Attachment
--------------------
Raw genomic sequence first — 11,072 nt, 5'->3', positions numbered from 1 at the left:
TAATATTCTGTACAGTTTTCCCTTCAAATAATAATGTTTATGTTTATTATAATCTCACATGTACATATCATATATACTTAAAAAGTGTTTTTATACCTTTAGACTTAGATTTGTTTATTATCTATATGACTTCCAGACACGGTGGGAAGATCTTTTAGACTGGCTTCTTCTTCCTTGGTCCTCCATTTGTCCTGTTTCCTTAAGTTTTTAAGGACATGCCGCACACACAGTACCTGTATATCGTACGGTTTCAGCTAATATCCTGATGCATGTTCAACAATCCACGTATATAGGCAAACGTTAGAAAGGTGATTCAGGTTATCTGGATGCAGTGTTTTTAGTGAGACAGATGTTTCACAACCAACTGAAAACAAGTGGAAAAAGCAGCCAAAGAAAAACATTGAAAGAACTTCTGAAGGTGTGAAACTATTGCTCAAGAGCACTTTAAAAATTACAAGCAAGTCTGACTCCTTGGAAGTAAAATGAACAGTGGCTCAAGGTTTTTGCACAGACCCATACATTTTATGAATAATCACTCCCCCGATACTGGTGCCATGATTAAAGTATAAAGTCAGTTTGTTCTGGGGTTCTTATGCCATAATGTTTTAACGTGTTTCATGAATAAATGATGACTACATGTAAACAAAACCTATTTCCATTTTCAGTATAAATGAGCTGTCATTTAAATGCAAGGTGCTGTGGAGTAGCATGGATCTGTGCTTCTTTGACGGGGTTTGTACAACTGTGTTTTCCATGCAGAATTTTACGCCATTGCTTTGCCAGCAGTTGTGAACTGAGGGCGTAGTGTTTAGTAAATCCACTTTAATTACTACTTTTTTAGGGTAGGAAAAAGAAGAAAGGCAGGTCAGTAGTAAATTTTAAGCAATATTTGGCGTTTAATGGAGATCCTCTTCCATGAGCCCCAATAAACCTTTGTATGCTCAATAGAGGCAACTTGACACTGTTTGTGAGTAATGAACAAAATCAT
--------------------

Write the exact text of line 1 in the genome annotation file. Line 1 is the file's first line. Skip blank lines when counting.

Raw genomic sequence first — 11,072 nt, 5'->3', positions numbered from 1 at the left: